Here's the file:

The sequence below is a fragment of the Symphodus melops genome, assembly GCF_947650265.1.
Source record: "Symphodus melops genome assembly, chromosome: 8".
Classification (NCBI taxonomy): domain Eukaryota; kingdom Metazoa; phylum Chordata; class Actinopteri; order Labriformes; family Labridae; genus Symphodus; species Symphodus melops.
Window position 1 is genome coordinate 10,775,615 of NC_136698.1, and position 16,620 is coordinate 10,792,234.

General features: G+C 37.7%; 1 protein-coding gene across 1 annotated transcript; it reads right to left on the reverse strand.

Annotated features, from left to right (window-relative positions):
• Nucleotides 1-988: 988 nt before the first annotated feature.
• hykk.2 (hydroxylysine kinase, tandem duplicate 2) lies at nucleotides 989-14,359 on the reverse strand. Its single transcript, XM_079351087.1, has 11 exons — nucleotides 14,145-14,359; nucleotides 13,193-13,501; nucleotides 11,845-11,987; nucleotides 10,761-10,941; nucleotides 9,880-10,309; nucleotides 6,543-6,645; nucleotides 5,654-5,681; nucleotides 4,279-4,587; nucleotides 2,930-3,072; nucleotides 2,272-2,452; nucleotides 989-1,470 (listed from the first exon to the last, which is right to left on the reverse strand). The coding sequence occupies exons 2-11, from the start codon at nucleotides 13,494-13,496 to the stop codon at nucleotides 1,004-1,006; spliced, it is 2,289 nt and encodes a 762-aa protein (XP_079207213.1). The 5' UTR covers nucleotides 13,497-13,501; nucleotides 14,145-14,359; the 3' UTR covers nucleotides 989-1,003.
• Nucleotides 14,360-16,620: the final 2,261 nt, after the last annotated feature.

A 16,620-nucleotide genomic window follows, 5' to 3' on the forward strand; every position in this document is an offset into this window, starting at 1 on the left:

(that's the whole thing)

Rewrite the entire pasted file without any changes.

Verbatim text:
The sequence below is a fragment of the Symphodus melops genome, assembly GCF_947650265.1.
Source record: "Symphodus melops genome assembly, chromosome: 8".
Classification (NCBI taxonomy): domain Eukaryota; kingdom Metazoa; phylum Chordata; class Actinopteri; order Labriformes; family Labridae; genus Symphodus; species Symphodus melops.
Window position 1 is genome coordinate 10,775,615 of NC_136698.1, and position 16,620 is coordinate 10,792,234.

General features: G+C 37.7%; 1 protein-coding gene across 1 annotated transcript; it reads right to left on the reverse strand.

Annotated features, from left to right (window-relative positions):
• Nucleotides 1-988: 988 nt before the first annotated feature.
• hykk.2 (hydroxylysine kinase, tandem duplicate 2) lies at nucleotides 989-14,359 on the reverse strand. Its single transcript, XM_079351087.1, has 11 exons — nucleotides 14,145-14,359; nucleotides 13,193-13,501; nucleotides 11,845-11,987; nucleotides 10,761-10,941; nucleotides 9,880-10,309; nucleotides 6,543-6,645; nucleotides 5,654-5,681; nucleotides 4,279-4,587; nucleotides 2,930-3,072; nucleotides 2,272-2,452; nucleotides 989-1,470 (listed from the first exon to the last, which is right to left on the reverse strand). The coding sequence occupies exons 2-11, from the start codon at nucleotides 13,494-13,496 to the stop codon at nucleotides 1,004-1,006; spliced, it is 2,289 nt and encodes a 762-aa protein (XP_079207213.1). The 5' UTR covers nucleotides 13,497-13,501; nucleotides 14,145-14,359; the 3' UTR covers nucleotides 989-1,003.
• Nucleotides 14,360-16,620: the final 2,261 nt, after the last annotated feature.

A 16,620-nucleotide genomic window follows, 5' to 3' on the forward strand; every position in this document is an offset into this window, starting at 1 on the left: